I’ve been trying to get to Modo Mio for months and months, but circumstances keep thwarting me. When I finally made it, I decided to go with the menu turista – the “tourist” or pre fix menu – in order to sample as many dishes as possible. Above the the barbabietola, an antipasti of roasted beets, toasted almonds, baby arugula, anchovy (which they kindly left off for me) and a truffle vinaigrette. It was a revelation! Why haven’t I been putting truffle oil on my baby greens? I started at home immediately. Beets perfectly roasted, and everything salted a little extra (I suspect) due to the absence of anchovies. Perfect.
I could eat pasta all day, but limited myself to one course, the butternut squash tortelloni with sage butter. The butter was perfect, the filling perhaps a tad too sweet (more like pie than squash), but overall well executed.
You can never have too many vegetables. We added a side of broccoli rabe, which I’m usually not into, but was let bitter than usual, with a healthy dose of garlic and oil.
The pepperoni, a melrose pepper stuffed with polenta and served with a saffron mayo and a sprinkle of montasio (similar to queso fresco) cheese was lovely. Who doesn’t love a breaded and fried pepper? And it had never crossed my mind to stuff peppers with polenta. Now it will.
I’m usually uninterested in dolce, but it comes with the menu. I ordered a fig tart with marscapone. The figs were fresh, lightly glazed and delicious, but the tart crust was stiff and gummy. I ate the figs off, and left the rest.
Modo Mio is a small and very popular establishment, full even on weekdays. Certainly make a reservation if you plan to go, and enjoy the intimate space (and lovely antique buffet table that holds linens and serves as a giant bread board). And go ahead and order the turista menu – at $33 it’s a delicious steal. Add BYOB status, and I can’t wait to take friends and out-of-town guests!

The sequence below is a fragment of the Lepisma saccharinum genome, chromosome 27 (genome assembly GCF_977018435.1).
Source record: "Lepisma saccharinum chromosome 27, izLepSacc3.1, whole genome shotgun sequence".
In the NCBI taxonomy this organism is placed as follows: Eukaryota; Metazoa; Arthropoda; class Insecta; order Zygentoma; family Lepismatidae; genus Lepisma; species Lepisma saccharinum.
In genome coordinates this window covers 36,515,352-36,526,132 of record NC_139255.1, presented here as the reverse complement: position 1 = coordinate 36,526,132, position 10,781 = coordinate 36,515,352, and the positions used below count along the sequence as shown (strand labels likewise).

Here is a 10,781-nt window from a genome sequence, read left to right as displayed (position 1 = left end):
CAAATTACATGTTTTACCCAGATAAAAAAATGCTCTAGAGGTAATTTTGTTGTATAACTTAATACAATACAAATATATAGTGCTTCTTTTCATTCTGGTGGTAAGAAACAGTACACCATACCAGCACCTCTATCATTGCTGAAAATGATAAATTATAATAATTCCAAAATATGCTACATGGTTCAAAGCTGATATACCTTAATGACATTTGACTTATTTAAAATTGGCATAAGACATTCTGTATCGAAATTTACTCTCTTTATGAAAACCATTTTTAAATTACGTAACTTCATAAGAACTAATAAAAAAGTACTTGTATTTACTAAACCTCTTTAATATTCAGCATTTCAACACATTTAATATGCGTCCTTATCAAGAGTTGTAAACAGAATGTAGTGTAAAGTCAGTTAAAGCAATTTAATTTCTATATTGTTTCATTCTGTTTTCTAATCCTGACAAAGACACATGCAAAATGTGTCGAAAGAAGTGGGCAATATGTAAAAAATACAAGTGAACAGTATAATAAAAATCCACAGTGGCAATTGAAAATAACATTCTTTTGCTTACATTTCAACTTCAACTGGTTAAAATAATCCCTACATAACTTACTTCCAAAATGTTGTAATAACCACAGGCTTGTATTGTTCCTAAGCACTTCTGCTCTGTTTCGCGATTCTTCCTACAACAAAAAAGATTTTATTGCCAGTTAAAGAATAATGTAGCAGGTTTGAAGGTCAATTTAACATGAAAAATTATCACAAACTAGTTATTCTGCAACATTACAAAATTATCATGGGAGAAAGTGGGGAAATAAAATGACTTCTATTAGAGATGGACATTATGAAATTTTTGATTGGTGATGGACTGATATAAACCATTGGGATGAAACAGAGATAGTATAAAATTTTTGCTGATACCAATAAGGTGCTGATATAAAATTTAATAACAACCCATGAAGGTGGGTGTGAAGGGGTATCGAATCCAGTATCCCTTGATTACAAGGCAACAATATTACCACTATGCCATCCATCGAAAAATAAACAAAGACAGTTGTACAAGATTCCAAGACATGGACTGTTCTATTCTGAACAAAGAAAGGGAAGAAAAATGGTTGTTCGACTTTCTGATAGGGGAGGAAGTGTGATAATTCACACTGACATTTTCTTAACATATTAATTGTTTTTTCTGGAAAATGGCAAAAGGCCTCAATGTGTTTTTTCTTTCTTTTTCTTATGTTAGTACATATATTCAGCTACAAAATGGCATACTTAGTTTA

There are so many versions of this delicious soup out there, I’m sure that you’ll find a variation to love. Fry some garlic and ginger with a bit of butter. Add some curry spices (cinnamon, coriander, curry, etc.) and toast them lightly in a pan. Take some cooked squash (better yet if it’s already pureed!) and add to the pot with a few cups of vegetable stock. Bring to a boil and stir. Cool slightly, and blend (in a blender, or, if you’re lucky, with an immersion blender) until smooth. Add a can of coconut milk, stir, and heat through. Serve it to your adoring friends on a cold night, perhaps with some toasted and spiced squash seeds sprinkled on top, a salad of local greens, and a hunk of good bread.
How can you not love a bar with a beautiful sign like that? Prohibition Taproom is a super neat place, with great beers on tap, a very cool curvy bar, and an awesome juke box. What’s not to like? They also have a great menu with a daily grilled cheese special.
The Saturday night I was in featured jack and blue cheese with sliced pears and toasted pecans on sourdough bread. It was melty and not overly cheese and while I was skeptical about jack with blue, it won me over. And it came with a side of greens! I’ve also always loved the bartenders here – friendly and helpful and knowledgeable and calm and full of smiles.
Prohibition is tucked into kind of an odd part of the city, but its the best bar around if you’re in the neighborhood (and say, heading to Osteria for a late dinner). And just look at this building across the street. I’m a sucker of post-industrial ruin.